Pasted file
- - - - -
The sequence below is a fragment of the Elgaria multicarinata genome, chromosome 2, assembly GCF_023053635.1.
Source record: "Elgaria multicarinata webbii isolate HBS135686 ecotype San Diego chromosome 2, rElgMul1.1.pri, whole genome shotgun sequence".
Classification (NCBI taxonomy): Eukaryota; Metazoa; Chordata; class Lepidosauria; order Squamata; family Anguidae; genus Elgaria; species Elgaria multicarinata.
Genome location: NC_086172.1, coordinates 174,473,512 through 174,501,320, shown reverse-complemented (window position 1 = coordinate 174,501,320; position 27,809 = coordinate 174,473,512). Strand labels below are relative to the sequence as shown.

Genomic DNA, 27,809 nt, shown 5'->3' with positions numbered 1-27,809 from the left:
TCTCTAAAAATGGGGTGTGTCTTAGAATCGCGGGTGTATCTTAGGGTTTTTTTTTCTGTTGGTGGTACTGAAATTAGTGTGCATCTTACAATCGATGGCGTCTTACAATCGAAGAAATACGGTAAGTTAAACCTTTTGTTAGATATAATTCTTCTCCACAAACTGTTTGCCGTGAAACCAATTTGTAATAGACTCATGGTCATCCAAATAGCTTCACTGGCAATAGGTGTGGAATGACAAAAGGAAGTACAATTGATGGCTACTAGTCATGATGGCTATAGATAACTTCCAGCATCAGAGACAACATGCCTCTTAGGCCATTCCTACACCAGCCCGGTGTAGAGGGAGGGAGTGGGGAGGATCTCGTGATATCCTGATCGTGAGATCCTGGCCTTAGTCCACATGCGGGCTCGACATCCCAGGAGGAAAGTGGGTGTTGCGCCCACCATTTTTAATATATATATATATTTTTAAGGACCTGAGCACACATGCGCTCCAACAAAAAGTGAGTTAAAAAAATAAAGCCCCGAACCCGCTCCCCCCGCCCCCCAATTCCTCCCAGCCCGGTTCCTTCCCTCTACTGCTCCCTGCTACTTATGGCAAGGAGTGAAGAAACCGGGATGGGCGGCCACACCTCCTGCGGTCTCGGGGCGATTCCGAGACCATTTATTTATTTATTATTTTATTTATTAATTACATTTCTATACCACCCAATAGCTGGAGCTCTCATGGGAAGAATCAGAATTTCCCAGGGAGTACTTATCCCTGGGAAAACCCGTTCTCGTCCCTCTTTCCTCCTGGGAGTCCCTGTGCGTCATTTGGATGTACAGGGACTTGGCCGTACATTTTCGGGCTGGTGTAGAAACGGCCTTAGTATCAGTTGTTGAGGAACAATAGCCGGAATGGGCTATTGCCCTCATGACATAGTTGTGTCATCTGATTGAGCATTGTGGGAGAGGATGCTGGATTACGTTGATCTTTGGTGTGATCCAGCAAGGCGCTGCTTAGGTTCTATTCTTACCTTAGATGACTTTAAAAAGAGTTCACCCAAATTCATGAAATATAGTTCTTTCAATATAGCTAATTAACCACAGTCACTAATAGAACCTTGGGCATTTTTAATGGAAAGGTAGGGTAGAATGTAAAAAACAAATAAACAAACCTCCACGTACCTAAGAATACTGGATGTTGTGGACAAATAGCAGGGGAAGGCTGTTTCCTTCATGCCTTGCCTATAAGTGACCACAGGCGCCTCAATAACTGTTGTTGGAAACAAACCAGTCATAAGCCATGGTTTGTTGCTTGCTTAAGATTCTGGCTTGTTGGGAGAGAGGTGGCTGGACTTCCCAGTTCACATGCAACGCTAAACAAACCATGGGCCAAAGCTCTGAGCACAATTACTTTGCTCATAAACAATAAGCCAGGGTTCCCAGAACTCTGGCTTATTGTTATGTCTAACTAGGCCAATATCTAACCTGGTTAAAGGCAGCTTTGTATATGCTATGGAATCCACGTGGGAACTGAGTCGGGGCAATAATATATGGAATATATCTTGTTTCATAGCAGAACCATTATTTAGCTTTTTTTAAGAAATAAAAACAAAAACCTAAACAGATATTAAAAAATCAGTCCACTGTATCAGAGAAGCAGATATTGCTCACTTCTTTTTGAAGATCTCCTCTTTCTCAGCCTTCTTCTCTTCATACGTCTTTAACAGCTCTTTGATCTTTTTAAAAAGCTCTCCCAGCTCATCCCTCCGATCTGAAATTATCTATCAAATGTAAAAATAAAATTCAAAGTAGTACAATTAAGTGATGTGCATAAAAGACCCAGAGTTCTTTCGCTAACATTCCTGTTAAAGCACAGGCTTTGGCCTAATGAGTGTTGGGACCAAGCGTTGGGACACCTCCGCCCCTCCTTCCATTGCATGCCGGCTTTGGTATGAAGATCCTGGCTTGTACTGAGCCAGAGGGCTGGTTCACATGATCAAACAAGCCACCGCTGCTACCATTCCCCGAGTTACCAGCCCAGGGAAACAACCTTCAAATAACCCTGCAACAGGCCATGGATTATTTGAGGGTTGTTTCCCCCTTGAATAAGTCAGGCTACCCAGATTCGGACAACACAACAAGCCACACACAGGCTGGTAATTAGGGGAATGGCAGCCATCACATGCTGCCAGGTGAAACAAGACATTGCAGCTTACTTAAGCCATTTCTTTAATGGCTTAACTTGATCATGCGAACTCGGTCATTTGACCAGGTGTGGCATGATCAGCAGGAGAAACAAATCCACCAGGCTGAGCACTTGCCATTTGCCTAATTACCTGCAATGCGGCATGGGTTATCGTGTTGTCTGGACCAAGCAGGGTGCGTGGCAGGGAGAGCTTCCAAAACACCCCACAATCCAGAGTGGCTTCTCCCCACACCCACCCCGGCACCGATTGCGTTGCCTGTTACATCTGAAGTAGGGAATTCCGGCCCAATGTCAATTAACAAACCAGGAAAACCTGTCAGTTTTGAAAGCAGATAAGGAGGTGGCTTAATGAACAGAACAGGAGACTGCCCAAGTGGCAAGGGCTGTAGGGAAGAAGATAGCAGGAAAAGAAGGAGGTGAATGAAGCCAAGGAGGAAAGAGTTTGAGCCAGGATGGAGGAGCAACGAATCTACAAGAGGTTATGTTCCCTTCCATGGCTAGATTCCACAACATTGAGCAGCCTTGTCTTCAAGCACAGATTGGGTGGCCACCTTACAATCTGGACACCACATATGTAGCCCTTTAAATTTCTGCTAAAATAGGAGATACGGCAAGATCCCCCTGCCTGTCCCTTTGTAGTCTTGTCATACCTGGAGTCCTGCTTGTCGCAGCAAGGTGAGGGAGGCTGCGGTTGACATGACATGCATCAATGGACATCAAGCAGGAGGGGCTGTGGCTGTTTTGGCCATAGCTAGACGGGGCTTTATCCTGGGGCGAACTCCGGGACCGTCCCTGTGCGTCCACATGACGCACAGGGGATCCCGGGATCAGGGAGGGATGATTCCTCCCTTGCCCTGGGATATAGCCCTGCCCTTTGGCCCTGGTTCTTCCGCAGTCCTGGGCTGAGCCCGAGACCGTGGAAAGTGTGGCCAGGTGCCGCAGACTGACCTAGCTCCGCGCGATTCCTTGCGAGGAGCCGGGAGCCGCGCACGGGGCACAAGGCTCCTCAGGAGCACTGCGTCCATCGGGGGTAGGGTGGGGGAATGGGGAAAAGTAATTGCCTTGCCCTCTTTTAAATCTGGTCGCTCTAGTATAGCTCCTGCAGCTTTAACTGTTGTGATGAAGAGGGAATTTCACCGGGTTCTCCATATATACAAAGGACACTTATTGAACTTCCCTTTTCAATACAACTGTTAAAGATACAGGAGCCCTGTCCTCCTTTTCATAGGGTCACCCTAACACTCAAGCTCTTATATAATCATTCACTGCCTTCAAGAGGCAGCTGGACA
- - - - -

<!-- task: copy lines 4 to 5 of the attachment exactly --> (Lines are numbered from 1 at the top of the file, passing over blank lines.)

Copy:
Genome location: NC_086172.1, coordinates 174,473,512 through 174,501,320, shown reverse-complemented (window position 1 = coordinate 174,501,320; position 27,809 = coordinate 174,473,512). Strand labels below are relative to the sequence as shown.

Genomic DNA, 27,809 nt, shown 5'->3' with positions numbered 1-27,809 from the left: